In case you weren’t aware, the United States has targeted a 50 to 52 percent reduction in greenhouse gasses (GHG) by 2030. With this, President Biden is calling for 80 percent “clean power”, which includes renewable power such as geothermal energy, wind energy, and solar energy. Hence, it’s safe to say that there’ll be a few changes when it comes to energy generation if the U.S. is going to meet its goals.
And while the transition to “green energy” could take years to accomplish, it will take center stage in 2022. After all, the U.S. Energy Information Administration (EIA) has already forecasted a 10% increase in the country’s renewables in the coming year. Be on the lookout for these trends in the electrical market in 2022:
Green hydrogen is produced through the process of electrolysis. It generates renewable energy through solar and wind power, creating “clean energy” in different forms. What’s great about green hydrogen is that it produces pollutant-free byproducts, compared to fossil fuels that emit GHG. The U.S. is taking strides in green hydrogen production (take the Advanced Clean Energy Storage, for instance) and it won’t be long until it takes the lead. After all, Texas has 1,600 miles of pipeline infrastructure that’s perfect for transporting green hydrogen.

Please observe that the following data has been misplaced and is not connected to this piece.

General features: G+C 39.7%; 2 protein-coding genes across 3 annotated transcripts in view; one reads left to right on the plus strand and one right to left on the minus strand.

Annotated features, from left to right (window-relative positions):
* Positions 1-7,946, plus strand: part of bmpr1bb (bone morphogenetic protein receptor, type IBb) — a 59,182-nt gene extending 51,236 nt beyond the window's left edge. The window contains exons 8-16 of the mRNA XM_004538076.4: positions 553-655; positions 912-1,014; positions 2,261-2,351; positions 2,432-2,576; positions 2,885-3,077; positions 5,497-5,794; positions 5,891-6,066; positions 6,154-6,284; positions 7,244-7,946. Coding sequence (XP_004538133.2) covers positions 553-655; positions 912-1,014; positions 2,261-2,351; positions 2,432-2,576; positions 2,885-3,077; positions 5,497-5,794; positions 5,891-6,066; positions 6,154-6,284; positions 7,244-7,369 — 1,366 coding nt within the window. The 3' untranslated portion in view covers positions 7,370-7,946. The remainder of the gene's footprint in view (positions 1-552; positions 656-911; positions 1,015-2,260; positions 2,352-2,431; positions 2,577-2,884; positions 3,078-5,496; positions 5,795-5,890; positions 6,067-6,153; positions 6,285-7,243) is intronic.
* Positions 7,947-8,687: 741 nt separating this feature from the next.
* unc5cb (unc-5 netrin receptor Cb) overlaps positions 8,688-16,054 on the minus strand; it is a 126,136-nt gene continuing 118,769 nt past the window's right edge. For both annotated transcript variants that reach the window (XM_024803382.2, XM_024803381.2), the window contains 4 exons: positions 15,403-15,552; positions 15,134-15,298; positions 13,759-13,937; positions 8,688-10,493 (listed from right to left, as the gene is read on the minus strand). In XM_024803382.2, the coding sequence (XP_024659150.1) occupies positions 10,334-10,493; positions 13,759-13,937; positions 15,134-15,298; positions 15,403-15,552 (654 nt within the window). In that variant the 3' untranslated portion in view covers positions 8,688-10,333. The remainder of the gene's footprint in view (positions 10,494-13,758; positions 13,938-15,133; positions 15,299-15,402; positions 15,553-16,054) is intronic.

Another trend to watch out for in 2022 is the growth of solar energy. According to a report by the EIA, the electric power sector will see a 17-gigawatt growth in solar capacity. Similarly, S&P Global Market Intelligence forecasts an addition of 44-gigawatts of utility-scale solar, which is twice its forecast in 2021.
Despite the drop in solar panel installations in 2020, the sector anticipates an increase as the COVID-19 pandemic recedes. It’s worth mentioning that with the accessibility of clean energy, more people are bound to switch to solar. In fact, in the IEA’s World Energy Outlook, they found that solar power was the cheapest electricity source of 2020.
A report from the S&P Global Market Intelligence forecasts a “record year” for wind energy in 2022. It estimates that the U.S. will see an addition of 27-gigawatts of wind power. The sector has seen several innovations to meet the demand for renewable wind energy, such as airborne wind turbines. However, the top challenge that the sector is facing today is the sustainability of the blade. Hence, startups are considering bladeless wind turbines.
The EIA expects a 10% increase in renewable energy generation in 2022, with renewables such as wind being the second-most widespread source. If you’re thinking of making the switch to renewable energy, you can take advantage of the U.S. federal investment tax credit (ITC) or other incentives provided by your state or utility provider.
As the country nears its 2030 carbon-free target, the clean energy sector will gain increasing support. This, in turn, means that customers will have an easier time introducing renewables to their energy systems.